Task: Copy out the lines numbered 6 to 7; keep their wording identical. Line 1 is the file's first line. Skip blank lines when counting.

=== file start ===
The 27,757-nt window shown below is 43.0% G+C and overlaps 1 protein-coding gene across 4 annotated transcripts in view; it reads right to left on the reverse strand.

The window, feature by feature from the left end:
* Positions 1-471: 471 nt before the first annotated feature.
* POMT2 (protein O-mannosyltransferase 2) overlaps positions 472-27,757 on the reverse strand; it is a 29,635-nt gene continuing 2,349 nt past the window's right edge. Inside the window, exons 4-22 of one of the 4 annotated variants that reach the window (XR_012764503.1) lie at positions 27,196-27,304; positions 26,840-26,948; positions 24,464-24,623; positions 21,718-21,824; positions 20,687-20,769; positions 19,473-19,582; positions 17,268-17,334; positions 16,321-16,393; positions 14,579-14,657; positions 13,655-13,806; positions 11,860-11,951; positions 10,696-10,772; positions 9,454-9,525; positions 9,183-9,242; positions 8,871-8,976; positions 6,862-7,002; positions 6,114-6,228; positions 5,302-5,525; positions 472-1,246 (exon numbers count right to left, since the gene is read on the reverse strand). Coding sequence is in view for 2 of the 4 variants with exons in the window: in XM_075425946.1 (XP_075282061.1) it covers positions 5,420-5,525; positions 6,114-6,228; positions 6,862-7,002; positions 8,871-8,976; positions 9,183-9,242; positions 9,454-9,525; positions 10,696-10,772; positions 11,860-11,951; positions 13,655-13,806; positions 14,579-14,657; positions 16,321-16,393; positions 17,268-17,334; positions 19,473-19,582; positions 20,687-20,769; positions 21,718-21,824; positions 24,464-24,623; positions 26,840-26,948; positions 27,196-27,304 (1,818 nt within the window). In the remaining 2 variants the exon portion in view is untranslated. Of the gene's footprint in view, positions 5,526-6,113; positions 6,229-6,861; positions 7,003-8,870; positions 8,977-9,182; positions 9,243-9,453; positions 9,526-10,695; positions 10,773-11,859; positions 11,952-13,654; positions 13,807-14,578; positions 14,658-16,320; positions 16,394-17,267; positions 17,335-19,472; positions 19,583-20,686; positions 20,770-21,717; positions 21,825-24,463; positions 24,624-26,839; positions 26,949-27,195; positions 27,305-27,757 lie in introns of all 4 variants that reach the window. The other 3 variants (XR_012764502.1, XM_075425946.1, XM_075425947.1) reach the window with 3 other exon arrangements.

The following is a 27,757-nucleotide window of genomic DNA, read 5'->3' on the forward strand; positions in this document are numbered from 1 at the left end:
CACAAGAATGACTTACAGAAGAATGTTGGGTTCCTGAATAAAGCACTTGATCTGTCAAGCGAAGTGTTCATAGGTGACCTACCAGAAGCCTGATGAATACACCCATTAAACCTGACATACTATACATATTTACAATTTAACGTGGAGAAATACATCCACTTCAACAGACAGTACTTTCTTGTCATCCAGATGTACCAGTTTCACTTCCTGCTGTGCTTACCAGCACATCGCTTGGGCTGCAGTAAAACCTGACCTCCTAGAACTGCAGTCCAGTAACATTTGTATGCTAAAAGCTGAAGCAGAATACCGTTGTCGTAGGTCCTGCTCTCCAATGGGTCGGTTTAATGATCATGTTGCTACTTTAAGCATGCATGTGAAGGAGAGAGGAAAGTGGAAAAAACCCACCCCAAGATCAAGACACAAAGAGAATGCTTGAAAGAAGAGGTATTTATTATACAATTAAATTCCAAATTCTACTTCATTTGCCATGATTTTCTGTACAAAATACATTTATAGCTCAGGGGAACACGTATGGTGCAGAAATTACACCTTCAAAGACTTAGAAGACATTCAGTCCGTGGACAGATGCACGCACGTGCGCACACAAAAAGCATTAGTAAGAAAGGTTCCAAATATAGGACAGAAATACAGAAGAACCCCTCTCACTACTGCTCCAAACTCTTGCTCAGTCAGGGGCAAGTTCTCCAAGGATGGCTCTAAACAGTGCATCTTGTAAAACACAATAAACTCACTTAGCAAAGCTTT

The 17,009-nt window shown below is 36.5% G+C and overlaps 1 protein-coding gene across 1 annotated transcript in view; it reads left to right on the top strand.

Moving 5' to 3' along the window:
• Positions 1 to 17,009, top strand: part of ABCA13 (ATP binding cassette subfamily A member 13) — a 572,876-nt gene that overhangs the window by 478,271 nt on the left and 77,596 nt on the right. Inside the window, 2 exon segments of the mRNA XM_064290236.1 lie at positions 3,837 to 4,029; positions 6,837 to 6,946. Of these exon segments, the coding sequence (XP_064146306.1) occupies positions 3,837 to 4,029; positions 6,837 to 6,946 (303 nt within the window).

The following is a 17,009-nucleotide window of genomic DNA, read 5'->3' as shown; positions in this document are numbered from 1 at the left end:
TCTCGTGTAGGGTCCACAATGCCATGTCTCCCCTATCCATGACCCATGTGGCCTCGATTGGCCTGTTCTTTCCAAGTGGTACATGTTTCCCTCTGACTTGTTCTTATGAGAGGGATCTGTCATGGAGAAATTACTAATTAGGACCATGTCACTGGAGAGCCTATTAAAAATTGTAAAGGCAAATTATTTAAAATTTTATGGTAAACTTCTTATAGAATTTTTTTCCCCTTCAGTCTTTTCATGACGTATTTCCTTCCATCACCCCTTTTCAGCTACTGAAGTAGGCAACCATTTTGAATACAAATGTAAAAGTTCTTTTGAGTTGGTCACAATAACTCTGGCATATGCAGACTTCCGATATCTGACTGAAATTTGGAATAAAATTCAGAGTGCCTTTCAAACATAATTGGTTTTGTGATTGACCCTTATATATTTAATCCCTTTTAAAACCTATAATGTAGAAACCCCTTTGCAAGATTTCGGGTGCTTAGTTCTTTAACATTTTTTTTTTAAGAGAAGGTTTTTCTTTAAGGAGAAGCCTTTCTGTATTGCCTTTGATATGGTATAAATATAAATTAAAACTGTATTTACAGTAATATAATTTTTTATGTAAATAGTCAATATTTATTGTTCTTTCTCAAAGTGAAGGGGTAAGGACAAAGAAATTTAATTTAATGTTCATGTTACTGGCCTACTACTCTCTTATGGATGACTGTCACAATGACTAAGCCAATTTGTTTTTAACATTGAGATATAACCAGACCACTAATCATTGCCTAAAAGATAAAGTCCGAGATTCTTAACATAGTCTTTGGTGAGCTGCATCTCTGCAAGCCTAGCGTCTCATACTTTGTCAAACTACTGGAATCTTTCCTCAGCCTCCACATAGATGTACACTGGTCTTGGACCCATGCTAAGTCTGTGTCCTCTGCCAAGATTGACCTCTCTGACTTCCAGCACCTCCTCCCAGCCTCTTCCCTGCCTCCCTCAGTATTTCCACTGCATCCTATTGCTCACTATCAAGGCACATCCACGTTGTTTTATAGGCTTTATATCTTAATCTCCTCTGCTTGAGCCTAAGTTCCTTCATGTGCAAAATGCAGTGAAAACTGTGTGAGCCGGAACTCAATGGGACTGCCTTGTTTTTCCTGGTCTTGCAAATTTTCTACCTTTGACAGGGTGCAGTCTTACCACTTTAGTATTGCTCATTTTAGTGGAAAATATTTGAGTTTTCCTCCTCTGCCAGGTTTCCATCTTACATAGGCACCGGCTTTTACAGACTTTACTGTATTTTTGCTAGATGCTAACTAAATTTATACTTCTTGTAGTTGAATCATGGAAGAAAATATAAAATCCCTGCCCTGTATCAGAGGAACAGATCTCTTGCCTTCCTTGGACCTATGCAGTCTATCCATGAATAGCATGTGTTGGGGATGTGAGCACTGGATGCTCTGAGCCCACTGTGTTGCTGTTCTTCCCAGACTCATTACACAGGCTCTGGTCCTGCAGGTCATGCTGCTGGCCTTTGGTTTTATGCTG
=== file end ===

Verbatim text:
CACAAGAATGACTTACAGAAGAATGTTGGGTTCCTGAATAAAGCACTTGATCTGTCAAGCGAAGTGTTCATAGGTGACCTACCAGAAGCCTGATGAATACACCCATTAAACCTGACATACTATACATATTTACAATTTAACGTGGAGAAATACATCCACTTCAACAGACAGTACTTTCTTGTCATCCAGATGTACCAGTTTCACTTCCTGCTGTGCTTACCAGCACATCGCTTGGGCTGCAGTAAAACCTGACCTCCTAGAACTGCAGTCCAGTAACATTTGTATGCTAAAAGCTGAAGCAGAATACCGTTGTCGTAGGTCCTGCTCTCCAATGGGTCGGTTTAATGATCATGTTGCTACTTTAAGCATGCATGTGAAGGAGAGAGGAAAGTGGAAAAAACCCACCCCAAGATCAAGACACAAAGAGAATGCTTGAAAGAAGAGGTATTTATTATACAATTAAATTCCAAATTCTACTTCATTTGCCATGATTTTCTGTACAAAATACATTTATAGCTCAGGGGAACACGTATGGTGCAGAAATTACACCTTCAAAGACTTAGAAGACATTCAGTCCGTGGACAGATGCACGCACGTGCGCACACAAAAAGCATTAGTAAGAAAGGTTCCAAATATAGGACAGAAATACAGAAGAACCCCTCTCACTACTGCTCCAAACTCTTGCTCAGTCAGGGGCAAGTTCTCCAAGGATGGCTCTAAACAGTGCATCTTGTAAAACACAATAAACTCACTTAGCAAAGCTTT

The 17,009-nt window shown below is 36.5% G+C and overlaps 1 protein-coding gene across 1 annotated transcript in view; it reads left to right on the top strand.